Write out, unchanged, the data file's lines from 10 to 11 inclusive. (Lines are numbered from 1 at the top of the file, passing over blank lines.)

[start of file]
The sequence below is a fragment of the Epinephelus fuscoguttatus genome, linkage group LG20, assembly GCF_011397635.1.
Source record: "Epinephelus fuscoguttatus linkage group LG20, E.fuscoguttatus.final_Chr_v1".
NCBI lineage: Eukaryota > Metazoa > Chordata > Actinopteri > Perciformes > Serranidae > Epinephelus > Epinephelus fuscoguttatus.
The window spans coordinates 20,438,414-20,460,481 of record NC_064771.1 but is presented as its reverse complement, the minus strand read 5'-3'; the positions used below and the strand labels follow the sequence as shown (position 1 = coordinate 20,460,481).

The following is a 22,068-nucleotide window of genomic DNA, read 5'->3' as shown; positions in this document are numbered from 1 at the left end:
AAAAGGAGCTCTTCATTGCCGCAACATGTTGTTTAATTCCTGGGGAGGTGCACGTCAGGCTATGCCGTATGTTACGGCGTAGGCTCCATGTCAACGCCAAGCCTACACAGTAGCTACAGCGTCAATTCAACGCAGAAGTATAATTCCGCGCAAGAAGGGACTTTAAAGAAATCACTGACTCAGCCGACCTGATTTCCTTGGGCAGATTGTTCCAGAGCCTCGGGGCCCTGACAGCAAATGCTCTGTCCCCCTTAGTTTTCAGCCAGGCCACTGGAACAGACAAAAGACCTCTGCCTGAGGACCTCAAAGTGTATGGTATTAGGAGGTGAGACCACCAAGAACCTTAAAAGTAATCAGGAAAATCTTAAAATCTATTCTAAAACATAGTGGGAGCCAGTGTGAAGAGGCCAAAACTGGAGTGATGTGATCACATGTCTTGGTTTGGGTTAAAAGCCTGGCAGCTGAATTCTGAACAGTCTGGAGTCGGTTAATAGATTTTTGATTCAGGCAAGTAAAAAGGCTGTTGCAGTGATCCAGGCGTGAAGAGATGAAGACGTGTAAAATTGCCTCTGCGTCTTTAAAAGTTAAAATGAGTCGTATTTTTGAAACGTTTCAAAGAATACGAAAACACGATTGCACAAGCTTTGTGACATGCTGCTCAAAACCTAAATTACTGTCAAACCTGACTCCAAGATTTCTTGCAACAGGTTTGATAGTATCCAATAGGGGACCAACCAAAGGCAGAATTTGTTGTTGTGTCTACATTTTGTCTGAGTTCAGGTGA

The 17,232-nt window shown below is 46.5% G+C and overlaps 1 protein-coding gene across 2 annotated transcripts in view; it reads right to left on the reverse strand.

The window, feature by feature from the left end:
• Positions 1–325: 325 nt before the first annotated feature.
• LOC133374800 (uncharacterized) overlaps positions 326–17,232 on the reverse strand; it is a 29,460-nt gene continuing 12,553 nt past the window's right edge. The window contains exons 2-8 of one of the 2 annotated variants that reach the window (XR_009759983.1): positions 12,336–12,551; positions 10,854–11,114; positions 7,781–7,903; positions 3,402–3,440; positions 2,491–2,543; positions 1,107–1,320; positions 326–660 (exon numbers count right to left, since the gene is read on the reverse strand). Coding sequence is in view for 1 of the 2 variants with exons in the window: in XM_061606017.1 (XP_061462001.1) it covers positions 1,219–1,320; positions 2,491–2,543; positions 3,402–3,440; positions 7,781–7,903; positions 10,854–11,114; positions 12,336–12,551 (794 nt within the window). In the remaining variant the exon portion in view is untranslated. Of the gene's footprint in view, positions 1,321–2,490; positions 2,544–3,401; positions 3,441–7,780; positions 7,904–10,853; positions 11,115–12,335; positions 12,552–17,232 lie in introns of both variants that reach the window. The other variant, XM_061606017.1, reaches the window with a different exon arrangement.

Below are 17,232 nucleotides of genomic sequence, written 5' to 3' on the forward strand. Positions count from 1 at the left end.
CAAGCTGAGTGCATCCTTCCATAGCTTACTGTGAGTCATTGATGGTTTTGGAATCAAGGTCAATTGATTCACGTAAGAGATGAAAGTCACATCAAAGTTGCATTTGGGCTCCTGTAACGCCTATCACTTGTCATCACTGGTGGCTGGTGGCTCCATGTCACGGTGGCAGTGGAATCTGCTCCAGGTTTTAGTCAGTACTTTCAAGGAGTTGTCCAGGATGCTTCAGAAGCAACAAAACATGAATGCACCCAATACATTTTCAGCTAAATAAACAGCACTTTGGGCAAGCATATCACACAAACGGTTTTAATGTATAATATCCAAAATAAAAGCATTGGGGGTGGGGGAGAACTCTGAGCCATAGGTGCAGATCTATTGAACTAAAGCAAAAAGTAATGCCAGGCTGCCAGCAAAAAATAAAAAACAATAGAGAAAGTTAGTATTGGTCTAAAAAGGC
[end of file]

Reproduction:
• LOC133374800 (uncharacterized) overlaps positions 326–17,232 on the reverse strand; it is a 29,460-nt gene continuing 12,553 nt past the window's right edge. The window contains exons 2-8 of one of the 2 annotated variants that reach the window (XR_009759983.1): positions 12,336–12,551; positions 10,854–11,114; positions 7,781–7,903; positions 3,402–3,440; positions 2,491–2,543; positions 1,107–1,320; positions 326–660 (exon numbers count right to left, since the gene is read on the reverse strand). Coding sequence is in view for 1 of the 2 variants with exons in the window: in XM_061606017.1 (XP_061462001.1) it covers positions 1,219–1,320; positions 2,491–2,543; positions 3,402–3,440; positions 7,781–7,903; positions 10,854–11,114; positions 12,336–12,551 (794 nt within the window). In the remaining variant the exon portion in view is untranslated. Of the gene's footprint in view, positions 1,321–2,490; positions 2,544–3,401; positions 3,441–7,780; positions 7,904–10,853; positions 11,115–12,335; positions 12,552–17,232 lie in introns of both variants that reach the window. The other variant, XM_061606017.1, reaches the window with a different exon arrangement.

Below are 17,232 nucleotides of genomic sequence, written 5' to 3' on the forward strand. Positions count from 1 at the left end.